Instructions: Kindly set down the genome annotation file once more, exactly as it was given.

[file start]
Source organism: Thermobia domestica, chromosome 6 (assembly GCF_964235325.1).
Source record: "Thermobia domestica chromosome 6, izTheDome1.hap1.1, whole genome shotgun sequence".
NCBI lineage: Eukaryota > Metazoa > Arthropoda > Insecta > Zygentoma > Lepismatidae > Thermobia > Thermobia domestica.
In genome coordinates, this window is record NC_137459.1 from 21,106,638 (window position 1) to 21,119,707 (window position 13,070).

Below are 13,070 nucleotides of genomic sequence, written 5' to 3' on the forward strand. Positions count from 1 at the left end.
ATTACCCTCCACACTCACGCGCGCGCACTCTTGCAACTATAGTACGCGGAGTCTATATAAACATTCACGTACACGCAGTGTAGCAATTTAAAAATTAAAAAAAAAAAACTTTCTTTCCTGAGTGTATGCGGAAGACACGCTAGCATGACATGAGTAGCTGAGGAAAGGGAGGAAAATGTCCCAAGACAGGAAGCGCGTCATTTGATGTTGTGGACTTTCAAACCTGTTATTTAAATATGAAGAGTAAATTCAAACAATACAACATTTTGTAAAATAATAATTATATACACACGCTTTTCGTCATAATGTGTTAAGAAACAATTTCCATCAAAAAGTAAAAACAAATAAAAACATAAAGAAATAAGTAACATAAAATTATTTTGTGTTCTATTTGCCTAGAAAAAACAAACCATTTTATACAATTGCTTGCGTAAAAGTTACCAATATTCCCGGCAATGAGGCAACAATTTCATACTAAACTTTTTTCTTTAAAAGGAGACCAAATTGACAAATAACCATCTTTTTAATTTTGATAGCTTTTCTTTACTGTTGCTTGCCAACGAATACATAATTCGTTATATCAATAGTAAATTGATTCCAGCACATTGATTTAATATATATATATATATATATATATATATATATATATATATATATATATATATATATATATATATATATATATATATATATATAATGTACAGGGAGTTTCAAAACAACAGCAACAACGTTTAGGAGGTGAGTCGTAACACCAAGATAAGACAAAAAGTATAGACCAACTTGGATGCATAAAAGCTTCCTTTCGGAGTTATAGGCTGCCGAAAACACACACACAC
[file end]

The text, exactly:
Source organism: Thermobia domestica, chromosome 6 (assembly GCF_964235325.1).
Source record: "Thermobia domestica chromosome 6, izTheDome1.hap1.1, whole genome shotgun sequence".
NCBI lineage: Eukaryota > Metazoa > Arthropoda > Insecta > Zygentoma > Lepismatidae > Thermobia > Thermobia domestica.
In genome coordinates, this window is record NC_137459.1 from 21,106,638 (window position 1) to 21,119,707 (window position 13,070).

Below are 13,070 nucleotides of genomic sequence, written 5' to 3' on the forward strand. Positions count from 1 at the left end.
ATTACCCTCCACACTCACGCGCGCGCACTCTTGCAACTATAGTACGCGGAGTCTATATAAACATTCACGTACACGCAGTGTAGCAATTTAAAAATTAAAAAAAAAAAACTTTCTTTCCTGAGTGTATGCGGAAGACACGCTAGCATGACATGAGTAGCTGAGGAAAGGGAGGAAAATGTCCCAAGACAGGAAGCGCGTCATTTGATGTTGTGGACTTTCAAACCTGTTATTTAAATATGAAGAGTAAATTCAAACAATACAACATTTTGTAAAATAATAATTATATACACACGCTTTTCGTCATAATGTGTTAAGAAACAATTTCCATCAAAAAGTAAAAACAAATAAAAACATAAAGAAATAAGTAACATAAAATTATTTTGTGTTCTATTTGCCTAGAAAAAACAAACCATTTTATACAATTGCTTGCGTAAAAGTTACCAATATTCCCGGCAATGAGGCAACAATTTCATACTAAACTTTTTTCTTTAAAAGGAGACCAAATTGACAAATAACCATCTTTTTAATTTTGATAGCTTTTCTTTACTGTTGCTTGCCAACGAATACATAATTCGTTATATCAATAGTAAATTGATTCCAGCACATTGATTTAATATATATATATATATATATATATATATATATATATATATATATATATATATATATATATATATATATATATATATATATATAATGTACAGGGAGTTTCAAAACAACAGCAACAACGTTTAGGAGGTGAGTCGTAACACCAAGATAAGACAAAAAGTATAGACCAACTTGGATGCATAAAAGCTTCCTTTCGGAGTTATAGGCTGCCGAAAACACACACACAC